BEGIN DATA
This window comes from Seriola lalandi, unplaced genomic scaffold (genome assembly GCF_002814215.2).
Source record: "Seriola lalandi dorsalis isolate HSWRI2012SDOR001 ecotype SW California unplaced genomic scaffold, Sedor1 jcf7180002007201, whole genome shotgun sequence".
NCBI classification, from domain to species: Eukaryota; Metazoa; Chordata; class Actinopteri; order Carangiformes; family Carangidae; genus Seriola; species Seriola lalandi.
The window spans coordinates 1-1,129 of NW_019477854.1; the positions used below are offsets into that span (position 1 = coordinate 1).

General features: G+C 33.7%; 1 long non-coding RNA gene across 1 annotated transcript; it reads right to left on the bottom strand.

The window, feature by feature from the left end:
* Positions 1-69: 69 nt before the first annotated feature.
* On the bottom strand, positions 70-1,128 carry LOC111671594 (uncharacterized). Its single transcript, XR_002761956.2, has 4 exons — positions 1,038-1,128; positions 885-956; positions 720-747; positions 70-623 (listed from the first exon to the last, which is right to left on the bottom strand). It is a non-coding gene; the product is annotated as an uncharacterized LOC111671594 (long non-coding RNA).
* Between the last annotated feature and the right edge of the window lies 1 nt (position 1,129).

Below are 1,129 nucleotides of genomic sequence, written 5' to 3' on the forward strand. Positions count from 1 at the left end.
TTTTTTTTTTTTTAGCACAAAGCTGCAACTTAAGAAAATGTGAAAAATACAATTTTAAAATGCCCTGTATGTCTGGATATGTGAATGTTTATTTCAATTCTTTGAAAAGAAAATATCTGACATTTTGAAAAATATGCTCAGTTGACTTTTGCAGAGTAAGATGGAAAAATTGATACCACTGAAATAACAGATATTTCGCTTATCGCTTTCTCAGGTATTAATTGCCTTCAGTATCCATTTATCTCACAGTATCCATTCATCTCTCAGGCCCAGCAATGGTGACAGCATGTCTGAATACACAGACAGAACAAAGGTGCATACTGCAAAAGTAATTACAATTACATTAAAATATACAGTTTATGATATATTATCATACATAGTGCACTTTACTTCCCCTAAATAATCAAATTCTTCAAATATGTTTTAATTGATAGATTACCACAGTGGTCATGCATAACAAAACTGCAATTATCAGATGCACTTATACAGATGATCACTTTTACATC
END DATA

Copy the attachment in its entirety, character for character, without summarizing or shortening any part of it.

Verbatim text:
This window comes from Seriola lalandi, unplaced genomic scaffold (genome assembly GCF_002814215.2).
Source record: "Seriola lalandi dorsalis isolate HSWRI2012SDOR001 ecotype SW California unplaced genomic scaffold, Sedor1 jcf7180002007201, whole genome shotgun sequence".
NCBI classification, from domain to species: Eukaryota; Metazoa; Chordata; class Actinopteri; order Carangiformes; family Carangidae; genus Seriola; species Seriola lalandi.
The window spans coordinates 1-1,129 of NW_019477854.1; the positions used below are offsets into that span (position 1 = coordinate 1).

General features: G+C 33.7%; 1 long non-coding RNA gene across 1 annotated transcript; it reads right to left on the bottom strand.

The window, feature by feature from the left end:
* Positions 1-69: 69 nt before the first annotated feature.
* On the bottom strand, positions 70-1,128 carry LOC111671594 (uncharacterized). Its single transcript, XR_002761956.2, has 4 exons — positions 1,038-1,128; positions 885-956; positions 720-747; positions 70-623 (listed from the first exon to the last, which is right to left on the bottom strand). It is a non-coding gene; the product is annotated as an uncharacterized LOC111671594 (long non-coding RNA).
* Between the last annotated feature and the right edge of the window lies 1 nt (position 1,129).

Below are 1,129 nucleotides of genomic sequence, written 5' to 3' on the forward strand. Positions count from 1 at the left end.
TTTTTTTTTTTTTAGCACAAAGCTGCAACTTAAGAAAATGTGAAAAATACAATTTTAAAATGCCCTGTATGTCTGGATATGTGAATGTTTATTTCAATTCTTTGAAAAGAAAATATCTGACATTTTGAAAAATATGCTCAGTTGACTTTTGCAGAGTAAGATGGAAAAATTGATACCACTGAAATAACAGATATTTCGCTTATCGCTTTCTCAGGTATTAATTGCCTTCAGTATCCATTTATCTCACAGTATCCATTCATCTCTCAGGCCCAGCAATGGTGACAGCATGTCTGAATACACAGACAGAACAAAGGTGCATACTGCAAAAGTAATTACAATTACATTAAAATATACAGTTTATGATATATTATCATACATAGTGCACTTTACTTCCCCTAAATAATCAAATTCTTCAAATATGTTTTAATTGATAGATTACCACAGTGGTCATGCATAACAAAACTGCAATTATCAGATGCACTTATACAGATGATCACTTTTACATC